Revealing your diagnosis
Working out who, what, why and when to share your hypermobility diagnosis can be very confusing, and the cause of a lot of anxiety for some people. So let’s run through the whos, whats & whys – you have to decide on the where! When we are hypermobile, especially when we are wearing braces, splints or taping, using mobility aids or assistive devices, people are naturally interested. Inquisitive even. Sometimes their questioning comes at an okay time. Sometimes the inquisition occurs while we are in the throes of an internal battle to merely be ‘okay’ with our condition.Where you are at on your journey will help you work out how much you are about to share with ‘the inquisitor’. When we share with people about our hypermobility, there are few significant considerations:
- What is your relationship to the person you are talking with?
- How much information do you need to share/ what do they need to know?
- How much are you comfortable sharing?
These three things are essential to keep in mind when it comes time to reveal your hypermobility!
Cat. #1: Acquaintances. In any given social encounter it is appropriate for us to filter our interaction with others. We don’t share everything with strangers or acquaintances. Acquaintances we know superficially, therefore superficial information is all that is required. Many people feel uncomfortable making up a story. I try not to do this, although some occasions just seem to call for it. For acquaintances, I recommend giving a simple “I sprained my wrist, but it’s OK, it’s getting better”.
Cat. #2: Frequent path-crossers. For someone who I have met on multiple occasions, who has noticed and asked about my splint/brace/taping I might give a little more information: “Oh, I have a genetic condition which causes my joints to dislocate easily”. Giving this kind of information usually gets them talking if they are compassionate or genuine about what’s going on with you. I will warn you though; you need to prepare yourself for the questions AND the sympathy that follows: “Oh you poor thing, that must be very tough”… “Wow that must be so painful”… and the dreaded “I know someone else like that” response.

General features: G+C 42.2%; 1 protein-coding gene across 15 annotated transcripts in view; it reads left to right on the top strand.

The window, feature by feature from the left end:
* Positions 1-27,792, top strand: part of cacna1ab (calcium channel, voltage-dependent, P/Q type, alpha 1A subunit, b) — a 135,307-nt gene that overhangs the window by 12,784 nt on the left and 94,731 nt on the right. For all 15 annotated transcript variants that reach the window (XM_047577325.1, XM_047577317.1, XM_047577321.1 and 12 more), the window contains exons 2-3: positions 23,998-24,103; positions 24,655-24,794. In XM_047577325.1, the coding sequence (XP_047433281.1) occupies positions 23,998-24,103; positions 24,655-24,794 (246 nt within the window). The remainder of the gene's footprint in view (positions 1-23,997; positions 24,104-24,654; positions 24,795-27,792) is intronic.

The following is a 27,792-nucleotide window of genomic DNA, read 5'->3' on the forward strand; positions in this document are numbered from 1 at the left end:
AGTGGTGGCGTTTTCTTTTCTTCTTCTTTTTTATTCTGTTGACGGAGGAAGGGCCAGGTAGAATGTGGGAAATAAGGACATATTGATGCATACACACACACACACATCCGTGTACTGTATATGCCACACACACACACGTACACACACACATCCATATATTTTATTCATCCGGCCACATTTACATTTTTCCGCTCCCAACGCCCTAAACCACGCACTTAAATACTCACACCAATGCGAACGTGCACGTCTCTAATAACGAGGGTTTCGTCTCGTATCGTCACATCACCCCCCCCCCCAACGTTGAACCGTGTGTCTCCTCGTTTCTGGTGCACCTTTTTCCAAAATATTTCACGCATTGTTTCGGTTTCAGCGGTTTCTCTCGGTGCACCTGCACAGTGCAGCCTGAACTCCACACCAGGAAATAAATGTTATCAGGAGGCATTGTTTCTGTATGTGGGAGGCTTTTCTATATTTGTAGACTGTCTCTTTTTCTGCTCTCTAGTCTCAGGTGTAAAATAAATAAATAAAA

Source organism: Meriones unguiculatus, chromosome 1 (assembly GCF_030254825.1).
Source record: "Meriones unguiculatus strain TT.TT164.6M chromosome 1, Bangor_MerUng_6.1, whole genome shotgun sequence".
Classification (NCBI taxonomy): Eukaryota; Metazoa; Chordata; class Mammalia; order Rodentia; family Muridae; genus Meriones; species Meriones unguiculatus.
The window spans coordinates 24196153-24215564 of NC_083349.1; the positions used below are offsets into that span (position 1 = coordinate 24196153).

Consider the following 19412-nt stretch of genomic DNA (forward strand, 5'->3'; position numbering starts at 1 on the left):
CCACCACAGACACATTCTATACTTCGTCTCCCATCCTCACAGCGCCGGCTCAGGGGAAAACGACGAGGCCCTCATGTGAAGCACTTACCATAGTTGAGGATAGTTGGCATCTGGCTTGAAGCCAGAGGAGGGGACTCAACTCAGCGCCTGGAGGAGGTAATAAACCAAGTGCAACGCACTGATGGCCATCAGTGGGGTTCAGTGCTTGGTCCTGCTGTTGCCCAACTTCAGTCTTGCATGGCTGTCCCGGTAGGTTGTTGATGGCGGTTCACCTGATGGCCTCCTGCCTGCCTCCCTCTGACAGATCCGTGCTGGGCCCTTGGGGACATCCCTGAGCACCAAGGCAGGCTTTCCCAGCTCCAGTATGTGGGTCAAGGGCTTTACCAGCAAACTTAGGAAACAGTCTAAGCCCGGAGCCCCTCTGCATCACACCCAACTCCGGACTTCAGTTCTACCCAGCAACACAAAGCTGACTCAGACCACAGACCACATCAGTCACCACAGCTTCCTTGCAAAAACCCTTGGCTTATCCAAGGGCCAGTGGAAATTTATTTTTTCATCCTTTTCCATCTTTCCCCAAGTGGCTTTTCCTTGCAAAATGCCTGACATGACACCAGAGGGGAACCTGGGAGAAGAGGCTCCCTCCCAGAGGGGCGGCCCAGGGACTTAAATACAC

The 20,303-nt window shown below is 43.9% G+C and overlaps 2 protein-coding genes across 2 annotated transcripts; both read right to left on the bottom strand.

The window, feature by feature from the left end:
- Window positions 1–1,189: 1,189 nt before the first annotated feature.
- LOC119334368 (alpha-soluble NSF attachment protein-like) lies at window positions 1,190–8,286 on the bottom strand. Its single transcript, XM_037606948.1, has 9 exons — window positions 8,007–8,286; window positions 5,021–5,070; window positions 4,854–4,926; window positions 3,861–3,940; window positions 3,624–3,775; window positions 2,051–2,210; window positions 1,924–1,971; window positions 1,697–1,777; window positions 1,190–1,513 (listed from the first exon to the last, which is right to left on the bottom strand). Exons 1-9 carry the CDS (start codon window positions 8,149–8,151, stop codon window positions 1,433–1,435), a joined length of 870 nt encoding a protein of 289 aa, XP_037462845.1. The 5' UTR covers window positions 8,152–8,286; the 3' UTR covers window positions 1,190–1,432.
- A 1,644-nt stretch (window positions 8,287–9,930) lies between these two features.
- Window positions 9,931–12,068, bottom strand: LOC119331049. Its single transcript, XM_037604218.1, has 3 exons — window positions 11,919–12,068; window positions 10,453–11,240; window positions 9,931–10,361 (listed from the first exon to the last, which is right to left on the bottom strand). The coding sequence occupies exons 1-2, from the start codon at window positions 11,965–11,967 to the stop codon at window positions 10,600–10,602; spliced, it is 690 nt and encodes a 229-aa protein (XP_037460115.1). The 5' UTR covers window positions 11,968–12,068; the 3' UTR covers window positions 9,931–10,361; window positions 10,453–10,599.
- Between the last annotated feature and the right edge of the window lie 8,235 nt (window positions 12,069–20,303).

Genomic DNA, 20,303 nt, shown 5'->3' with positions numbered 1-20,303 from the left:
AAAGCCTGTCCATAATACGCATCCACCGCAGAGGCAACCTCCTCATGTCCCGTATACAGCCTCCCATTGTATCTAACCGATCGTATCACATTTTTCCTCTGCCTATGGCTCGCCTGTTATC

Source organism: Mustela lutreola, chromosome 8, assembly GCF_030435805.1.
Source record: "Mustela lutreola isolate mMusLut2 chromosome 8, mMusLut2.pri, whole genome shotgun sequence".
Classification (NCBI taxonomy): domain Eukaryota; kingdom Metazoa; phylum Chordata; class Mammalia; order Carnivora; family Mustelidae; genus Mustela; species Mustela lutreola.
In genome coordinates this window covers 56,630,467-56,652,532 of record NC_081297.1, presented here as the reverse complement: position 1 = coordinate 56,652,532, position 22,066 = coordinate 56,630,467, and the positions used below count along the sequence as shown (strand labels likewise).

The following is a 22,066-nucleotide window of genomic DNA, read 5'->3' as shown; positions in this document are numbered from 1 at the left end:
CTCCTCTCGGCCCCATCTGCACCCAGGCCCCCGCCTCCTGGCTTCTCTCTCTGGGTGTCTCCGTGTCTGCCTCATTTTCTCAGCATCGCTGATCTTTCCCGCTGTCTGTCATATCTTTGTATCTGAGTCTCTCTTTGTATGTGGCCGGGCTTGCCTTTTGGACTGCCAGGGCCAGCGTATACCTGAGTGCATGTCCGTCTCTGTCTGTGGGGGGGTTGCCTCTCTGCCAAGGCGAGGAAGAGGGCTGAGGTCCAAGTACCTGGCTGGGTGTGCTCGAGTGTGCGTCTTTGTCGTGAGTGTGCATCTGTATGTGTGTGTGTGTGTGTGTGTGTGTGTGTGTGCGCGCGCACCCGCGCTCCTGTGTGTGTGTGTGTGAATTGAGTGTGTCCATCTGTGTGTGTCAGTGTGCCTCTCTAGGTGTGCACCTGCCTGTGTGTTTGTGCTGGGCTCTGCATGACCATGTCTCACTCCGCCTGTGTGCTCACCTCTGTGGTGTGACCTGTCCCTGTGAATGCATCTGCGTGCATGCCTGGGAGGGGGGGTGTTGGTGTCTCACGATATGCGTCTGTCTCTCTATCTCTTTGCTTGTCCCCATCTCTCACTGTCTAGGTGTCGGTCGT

Cat. #3: Connections. For someone that I see and connect with on a daily basis or whom I’m developing a relationship of any kind with, I feel it’s necessary for them to know the truth. Situations like this are when I have the “I have a chronic health condition” talk. The “this is not going away” talk. The first few times you tell someone about your condition it’s usually pretty hard and can be quite emotional. Emotional is OK. Emotional speaks of your reality.
The more times you share with different people, the easier it becomes to admit that you have a chronic health condition which causes you pain and a myriad of other symptoms. Another warning though, don’t tell them everything all at once.
There are layers to this conversation.
In my experience, people cannot handle the entire truth all at once. Bite size pieces are good. They can digest them without having a meltdown. Remember, this is a person you are developing an ongoing relationship with. You don’t need to tell them everything right now. You will see them again and can continue the story. It’s not a “blurt it all out and get it over with” kinda moment (if it is, you’ll probably freak them out!).
How much do Cat. #3 need to know? The answer is all dependent on your relationship to the person and the context of your relationship. If we are talking about the school environment, someone at school should know what’s going on in case something happens while the school is responsible.
At work, I believe telling at least one colleague (perhaps not a boss/manager) about the severity of your condition, so that someone in the workplace knows what you are dealing with, but also in case of an emergency. With friends and partners, this is up to you to decide.
Only you know how much detail you are comfortable sharing. The older you get, and the more you trust the person who is hearing the information, the more comfortable you will get with sharing.
Michelle is a Senior Occupational Therapist working solely with adults with hypermobility and related conditions. Michelle is the owner of Hypermobility Connect, an online platform for people with hypermobility to connect with resources, health professionals & each other. Michelle practices OT in her private practice and provides education to health professionals relating to hypermobility conditions.